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DOE Awards $620 Million of Stimulus Funds for Smart Grid Research
The Department of Energy (DOE) is awarding $620 million for projects around the United States to demonstrate advanced Smart Grid technologies and integrated systems that will help build a smarter, more efficient, more resilient electrical grid.
The 32 demonstration projects, which include large-scale energy storage, smart meters, distribution and transmission system monitoring devices, and a range of other smart technologies, will act as models for deploying integrated Smart Grid systems on a broader scale.
This funding from the American Recovery and Reinvestment Act will be leveraged with $1 billion in funds from the private sector to support more than $1.6 billion in total Smart Grid projects nationally.
These efforts aim to provide data on the benefits and cost-effectiveness of the Smart Grid, including energy and cost savings. An analysis by the Electric Power Research Institute estimates that implementing Smart Grid technologies could reduce electricity use by more than 4 percent by 2030.
The demonstration projects will also help verify the technological and business viability of new smart technologies and show how fully integrated Smart Grid systems can be readily adapted and copied around the country.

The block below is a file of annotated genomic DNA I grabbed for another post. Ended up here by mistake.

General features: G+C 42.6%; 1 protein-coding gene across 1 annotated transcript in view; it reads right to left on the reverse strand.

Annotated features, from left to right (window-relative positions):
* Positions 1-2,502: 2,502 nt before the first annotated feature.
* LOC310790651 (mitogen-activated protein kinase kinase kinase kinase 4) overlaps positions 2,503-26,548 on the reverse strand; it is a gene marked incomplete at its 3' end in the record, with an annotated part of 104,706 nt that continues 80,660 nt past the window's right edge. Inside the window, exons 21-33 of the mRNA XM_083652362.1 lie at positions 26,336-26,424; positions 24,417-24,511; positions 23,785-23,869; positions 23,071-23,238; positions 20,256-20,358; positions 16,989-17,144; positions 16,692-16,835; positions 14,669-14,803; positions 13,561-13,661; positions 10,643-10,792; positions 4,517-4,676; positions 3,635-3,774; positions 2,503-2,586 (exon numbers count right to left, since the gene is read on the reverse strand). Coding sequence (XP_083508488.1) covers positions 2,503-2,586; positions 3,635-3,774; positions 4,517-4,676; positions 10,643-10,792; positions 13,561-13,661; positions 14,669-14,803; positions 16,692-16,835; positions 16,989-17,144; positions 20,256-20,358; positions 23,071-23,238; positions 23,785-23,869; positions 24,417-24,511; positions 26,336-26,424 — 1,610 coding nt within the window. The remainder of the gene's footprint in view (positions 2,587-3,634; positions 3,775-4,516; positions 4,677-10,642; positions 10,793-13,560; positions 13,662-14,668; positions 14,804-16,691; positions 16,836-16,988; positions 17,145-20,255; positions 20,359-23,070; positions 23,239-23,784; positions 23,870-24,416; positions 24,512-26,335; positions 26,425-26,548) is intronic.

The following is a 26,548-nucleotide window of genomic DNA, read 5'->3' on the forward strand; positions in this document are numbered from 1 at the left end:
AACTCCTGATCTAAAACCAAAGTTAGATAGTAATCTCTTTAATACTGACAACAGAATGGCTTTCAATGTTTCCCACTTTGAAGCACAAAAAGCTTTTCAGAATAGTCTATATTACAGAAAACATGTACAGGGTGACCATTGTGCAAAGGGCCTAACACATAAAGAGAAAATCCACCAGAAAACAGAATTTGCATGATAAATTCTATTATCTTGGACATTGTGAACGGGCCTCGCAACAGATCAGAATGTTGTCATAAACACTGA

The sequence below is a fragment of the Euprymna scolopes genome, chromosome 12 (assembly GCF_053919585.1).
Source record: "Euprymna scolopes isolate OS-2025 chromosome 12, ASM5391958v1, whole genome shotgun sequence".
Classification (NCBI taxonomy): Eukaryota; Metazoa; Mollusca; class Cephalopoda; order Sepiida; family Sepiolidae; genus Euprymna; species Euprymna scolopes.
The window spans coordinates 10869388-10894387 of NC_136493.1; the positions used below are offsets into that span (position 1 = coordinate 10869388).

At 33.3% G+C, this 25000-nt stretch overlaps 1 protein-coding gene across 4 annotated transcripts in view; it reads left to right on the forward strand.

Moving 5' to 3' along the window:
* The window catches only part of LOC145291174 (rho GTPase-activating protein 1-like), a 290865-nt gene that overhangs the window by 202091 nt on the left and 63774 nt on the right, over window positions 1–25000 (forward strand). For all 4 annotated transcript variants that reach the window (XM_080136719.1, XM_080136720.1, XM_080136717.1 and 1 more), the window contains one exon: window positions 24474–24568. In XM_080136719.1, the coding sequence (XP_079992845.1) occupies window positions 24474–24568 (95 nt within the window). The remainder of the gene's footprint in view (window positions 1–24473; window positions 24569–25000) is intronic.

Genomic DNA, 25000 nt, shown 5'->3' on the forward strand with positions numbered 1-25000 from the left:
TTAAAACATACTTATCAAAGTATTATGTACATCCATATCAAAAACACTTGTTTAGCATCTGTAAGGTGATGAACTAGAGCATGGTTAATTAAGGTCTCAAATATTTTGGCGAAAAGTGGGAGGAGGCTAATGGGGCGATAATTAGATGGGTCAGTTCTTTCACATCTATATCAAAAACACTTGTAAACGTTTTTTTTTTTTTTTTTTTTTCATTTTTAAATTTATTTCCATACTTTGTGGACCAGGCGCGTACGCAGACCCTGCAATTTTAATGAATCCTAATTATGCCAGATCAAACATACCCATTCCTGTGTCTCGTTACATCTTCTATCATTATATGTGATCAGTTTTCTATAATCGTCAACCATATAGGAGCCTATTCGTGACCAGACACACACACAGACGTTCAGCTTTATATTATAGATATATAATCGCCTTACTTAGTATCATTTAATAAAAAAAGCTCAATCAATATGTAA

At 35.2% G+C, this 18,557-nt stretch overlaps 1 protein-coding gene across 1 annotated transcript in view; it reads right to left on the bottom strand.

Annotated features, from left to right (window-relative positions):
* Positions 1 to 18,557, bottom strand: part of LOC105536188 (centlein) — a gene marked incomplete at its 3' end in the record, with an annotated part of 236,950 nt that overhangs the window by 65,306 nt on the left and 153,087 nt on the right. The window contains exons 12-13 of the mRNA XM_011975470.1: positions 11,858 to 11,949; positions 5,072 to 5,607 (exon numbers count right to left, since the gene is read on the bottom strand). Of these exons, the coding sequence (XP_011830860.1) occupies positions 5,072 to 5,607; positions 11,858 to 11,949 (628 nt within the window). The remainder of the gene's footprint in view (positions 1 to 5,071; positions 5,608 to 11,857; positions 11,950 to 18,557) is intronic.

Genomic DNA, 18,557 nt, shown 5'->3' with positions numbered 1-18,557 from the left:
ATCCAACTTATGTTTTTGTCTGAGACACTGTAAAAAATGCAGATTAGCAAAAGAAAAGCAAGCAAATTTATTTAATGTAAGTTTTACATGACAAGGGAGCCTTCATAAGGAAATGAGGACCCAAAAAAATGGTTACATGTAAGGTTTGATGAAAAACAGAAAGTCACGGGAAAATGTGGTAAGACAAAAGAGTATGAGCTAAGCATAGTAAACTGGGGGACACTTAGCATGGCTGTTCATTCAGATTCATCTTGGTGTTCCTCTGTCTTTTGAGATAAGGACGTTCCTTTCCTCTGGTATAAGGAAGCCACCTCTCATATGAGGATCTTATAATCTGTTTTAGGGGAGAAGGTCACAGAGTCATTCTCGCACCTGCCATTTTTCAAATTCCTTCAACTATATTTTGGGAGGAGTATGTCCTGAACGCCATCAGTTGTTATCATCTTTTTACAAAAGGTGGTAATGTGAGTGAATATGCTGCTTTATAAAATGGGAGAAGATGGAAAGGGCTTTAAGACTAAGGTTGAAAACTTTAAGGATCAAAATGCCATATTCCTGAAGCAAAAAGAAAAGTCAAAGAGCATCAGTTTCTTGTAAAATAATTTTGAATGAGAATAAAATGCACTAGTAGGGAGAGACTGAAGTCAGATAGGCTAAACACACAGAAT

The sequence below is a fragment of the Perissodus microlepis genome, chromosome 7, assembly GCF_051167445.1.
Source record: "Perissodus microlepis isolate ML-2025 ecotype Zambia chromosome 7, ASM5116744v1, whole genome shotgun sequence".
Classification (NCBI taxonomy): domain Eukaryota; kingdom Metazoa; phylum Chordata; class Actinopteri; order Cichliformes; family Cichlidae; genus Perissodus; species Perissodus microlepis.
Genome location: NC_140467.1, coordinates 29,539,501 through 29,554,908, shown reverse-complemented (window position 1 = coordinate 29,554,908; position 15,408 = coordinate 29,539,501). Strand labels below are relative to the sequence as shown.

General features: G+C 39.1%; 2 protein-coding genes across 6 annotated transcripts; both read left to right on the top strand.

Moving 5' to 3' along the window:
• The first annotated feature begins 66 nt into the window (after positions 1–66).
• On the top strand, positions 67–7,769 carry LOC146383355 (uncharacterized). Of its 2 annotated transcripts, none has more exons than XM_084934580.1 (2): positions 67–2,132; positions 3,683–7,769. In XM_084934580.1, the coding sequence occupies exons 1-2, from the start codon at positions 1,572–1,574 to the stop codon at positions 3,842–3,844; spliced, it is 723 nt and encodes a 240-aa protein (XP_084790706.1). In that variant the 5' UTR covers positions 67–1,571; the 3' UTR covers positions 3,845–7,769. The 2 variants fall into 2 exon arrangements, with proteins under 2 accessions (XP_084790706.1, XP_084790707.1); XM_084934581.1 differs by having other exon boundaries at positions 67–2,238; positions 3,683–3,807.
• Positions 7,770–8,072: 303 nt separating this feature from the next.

The funding awards are divided into two topic areas. In the first group, 16 awards totaling $435 million will support fully integrated, regional Smart Grid demonstrations in 21 states, representing over 50 utilities and electricity organizations with a combined customer base of almost 100 million consumers.
In the second group, an additional 16 awards for a total of $185 million will help fund utility-scale energy storage projects that will enhance the reliability and efficiency of the grid, while reducing the need for new electricity plants. Improved energy storage technologies will allow for expanded integration of renewable energy resources like wind and photovoltaic systems and will improve frequency regulation and peak energy management, according to DOE. The selected projects include advanced battery systems (including flow batteries), flywheels, and compressed air energy systems.